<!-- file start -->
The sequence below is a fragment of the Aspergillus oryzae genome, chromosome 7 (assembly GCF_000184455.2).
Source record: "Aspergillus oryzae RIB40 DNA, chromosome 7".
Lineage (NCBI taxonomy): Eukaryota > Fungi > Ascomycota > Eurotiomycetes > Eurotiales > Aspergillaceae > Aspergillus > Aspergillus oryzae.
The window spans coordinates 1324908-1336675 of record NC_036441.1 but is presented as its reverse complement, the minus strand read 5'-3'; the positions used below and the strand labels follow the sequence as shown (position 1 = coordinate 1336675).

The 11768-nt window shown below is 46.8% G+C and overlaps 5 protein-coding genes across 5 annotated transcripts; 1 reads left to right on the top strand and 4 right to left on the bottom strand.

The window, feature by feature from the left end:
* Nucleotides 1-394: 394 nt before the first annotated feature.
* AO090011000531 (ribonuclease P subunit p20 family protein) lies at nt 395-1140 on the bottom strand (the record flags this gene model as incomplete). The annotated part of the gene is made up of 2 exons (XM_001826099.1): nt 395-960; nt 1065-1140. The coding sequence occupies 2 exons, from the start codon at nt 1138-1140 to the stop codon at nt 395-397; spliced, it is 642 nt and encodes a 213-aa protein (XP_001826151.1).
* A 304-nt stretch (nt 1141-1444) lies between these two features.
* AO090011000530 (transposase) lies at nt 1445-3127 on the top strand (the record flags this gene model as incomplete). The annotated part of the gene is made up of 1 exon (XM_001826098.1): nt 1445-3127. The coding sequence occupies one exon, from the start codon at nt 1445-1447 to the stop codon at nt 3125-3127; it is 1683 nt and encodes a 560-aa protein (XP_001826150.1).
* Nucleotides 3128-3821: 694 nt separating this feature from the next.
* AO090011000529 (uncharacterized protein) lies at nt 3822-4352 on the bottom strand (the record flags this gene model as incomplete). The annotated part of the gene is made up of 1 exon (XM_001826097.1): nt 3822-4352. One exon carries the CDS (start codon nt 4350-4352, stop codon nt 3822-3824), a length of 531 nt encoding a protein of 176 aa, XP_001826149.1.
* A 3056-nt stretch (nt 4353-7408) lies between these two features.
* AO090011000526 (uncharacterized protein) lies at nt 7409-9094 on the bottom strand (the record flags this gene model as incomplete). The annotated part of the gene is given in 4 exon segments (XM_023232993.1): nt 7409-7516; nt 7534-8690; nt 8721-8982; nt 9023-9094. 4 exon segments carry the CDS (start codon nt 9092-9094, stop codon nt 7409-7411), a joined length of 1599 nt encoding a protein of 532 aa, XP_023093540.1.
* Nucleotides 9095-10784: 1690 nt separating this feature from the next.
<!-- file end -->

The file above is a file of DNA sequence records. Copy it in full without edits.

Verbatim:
The sequence below is a fragment of the Aspergillus oryzae genome, chromosome 7 (assembly GCF_000184455.2).
Source record: "Aspergillus oryzae RIB40 DNA, chromosome 7".
Lineage (NCBI taxonomy): Eukaryota > Fungi > Ascomycota > Eurotiomycetes > Eurotiales > Aspergillaceae > Aspergillus > Aspergillus oryzae.
The window spans coordinates 1324908-1336675 of record NC_036441.1 but is presented as its reverse complement, the minus strand read 5'-3'; the positions used below and the strand labels follow the sequence as shown (position 1 = coordinate 1336675).

The 11768-nt window shown below is 46.8% G+C and overlaps 5 protein-coding genes across 5 annotated transcripts; 1 reads left to right on the top strand and 4 right to left on the bottom strand.

The window, feature by feature from the left end:
* Nucleotides 1-394: 394 nt before the first annotated feature.
* AO090011000531 (ribonuclease P subunit p20 family protein) lies at nt 395-1140 on the bottom strand (the record flags this gene model as incomplete). The annotated part of the gene is made up of 2 exons (XM_001826099.1): nt 395-960; nt 1065-1140. The coding sequence occupies 2 exons, from the start codon at nt 1138-1140 to the stop codon at nt 395-397; spliced, it is 642 nt and encodes a 213-aa protein (XP_001826151.1).
* A 304-nt stretch (nt 1141-1444) lies between these two features.
* AO090011000530 (transposase) lies at nt 1445-3127 on the top strand (the record flags this gene model as incomplete). The annotated part of the gene is made up of 1 exon (XM_001826098.1): nt 1445-3127. The coding sequence occupies one exon, from the start codon at nt 1445-1447 to the stop codon at nt 3125-3127; it is 1683 nt and encodes a 560-aa protein (XP_001826150.1).
* Nucleotides 3128-3821: 694 nt separating this feature from the next.
* AO090011000529 (uncharacterized protein) lies at nt 3822-4352 on the bottom strand (the record flags this gene model as incomplete). The annotated part of the gene is made up of 1 exon (XM_001826097.1): nt 3822-4352. One exon carries the CDS (start codon nt 4350-4352, stop codon nt 3822-3824), a length of 531 nt encoding a protein of 176 aa, XP_001826149.1.
* A 3056-nt stretch (nt 4353-7408) lies between these two features.
* AO090011000526 (uncharacterized protein) lies at nt 7409-9094 on the bottom strand (the record flags this gene model as incomplete). The annotated part of the gene is given in 4 exon segments (XM_023232993.1): nt 7409-7516; nt 7534-8690; nt 8721-8982; nt 9023-9094. 4 exon segments carry the CDS (start codon nt 9092-9094, stop codon nt 7409-7411), a joined length of 1599 nt encoding a protein of 532 aa, XP_023093540.1.
* Nucleotides 9095-10784: 1690 nt separating this feature from the next.